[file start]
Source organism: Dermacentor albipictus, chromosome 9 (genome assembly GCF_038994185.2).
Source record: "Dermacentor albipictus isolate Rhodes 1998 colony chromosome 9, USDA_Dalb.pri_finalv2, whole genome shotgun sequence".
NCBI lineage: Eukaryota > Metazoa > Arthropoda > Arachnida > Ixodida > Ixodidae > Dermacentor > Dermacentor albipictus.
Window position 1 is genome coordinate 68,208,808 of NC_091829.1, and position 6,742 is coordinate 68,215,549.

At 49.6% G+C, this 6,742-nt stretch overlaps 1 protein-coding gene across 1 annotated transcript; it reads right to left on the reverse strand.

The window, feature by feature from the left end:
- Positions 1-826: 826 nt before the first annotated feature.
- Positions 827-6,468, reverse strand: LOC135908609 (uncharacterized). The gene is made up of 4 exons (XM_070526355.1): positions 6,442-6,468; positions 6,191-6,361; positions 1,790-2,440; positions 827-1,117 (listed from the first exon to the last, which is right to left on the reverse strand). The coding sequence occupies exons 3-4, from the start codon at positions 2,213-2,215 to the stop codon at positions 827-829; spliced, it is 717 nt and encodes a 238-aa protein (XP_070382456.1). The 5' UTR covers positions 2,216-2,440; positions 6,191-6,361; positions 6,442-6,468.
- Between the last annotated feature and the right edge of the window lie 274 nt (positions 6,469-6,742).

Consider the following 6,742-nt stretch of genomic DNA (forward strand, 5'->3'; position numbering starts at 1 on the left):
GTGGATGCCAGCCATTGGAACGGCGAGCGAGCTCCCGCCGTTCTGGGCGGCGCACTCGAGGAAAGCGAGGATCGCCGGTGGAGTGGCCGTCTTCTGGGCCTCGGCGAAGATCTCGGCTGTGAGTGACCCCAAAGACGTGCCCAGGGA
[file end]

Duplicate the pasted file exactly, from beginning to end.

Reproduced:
Source organism: Dermacentor albipictus, chromosome 9 (genome assembly GCF_038994185.2).
Source record: "Dermacentor albipictus isolate Rhodes 1998 colony chromosome 9, USDA_Dalb.pri_finalv2, whole genome shotgun sequence".
NCBI lineage: Eukaryota > Metazoa > Arthropoda > Arachnida > Ixodida > Ixodidae > Dermacentor > Dermacentor albipictus.
Window position 1 is genome coordinate 68,208,808 of NC_091829.1, and position 6,742 is coordinate 68,215,549.

At 49.6% G+C, this 6,742-nt stretch overlaps 1 protein-coding gene across 1 annotated transcript; it reads right to left on the reverse strand.

The window, feature by feature from the left end:
- Positions 1-826: 826 nt before the first annotated feature.
- Positions 827-6,468, reverse strand: LOC135908609 (uncharacterized). The gene is made up of 4 exons (XM_070526355.1): positions 6,442-6,468; positions 6,191-6,361; positions 1,790-2,440; positions 827-1,117 (listed from the first exon to the last, which is right to left on the reverse strand). The coding sequence occupies exons 3-4, from the start codon at positions 2,213-2,215 to the stop codon at positions 827-829; spliced, it is 717 nt and encodes a 238-aa protein (XP_070382456.1). The 5' UTR covers positions 2,216-2,440; positions 6,191-6,361; positions 6,442-6,468.
- Between the last annotated feature and the right edge of the window lie 274 nt (positions 6,469-6,742).

Consider the following 6,742-nt stretch of genomic DNA (forward strand, 5'->3'; position numbering starts at 1 on the left):
GTGGATGCCAGCCATTGGAACGGCGAGCGAGCTCCCGCCGTTCTGGGCGGCGCACTCGAGGAAAGCGAGGATCGCCGGTGGAGTGGCCGTCTTCTGGGCCTCGGCGAAGATCTCGGCTGTGAGTGACCCCAAAGACGTGCCCAGGGA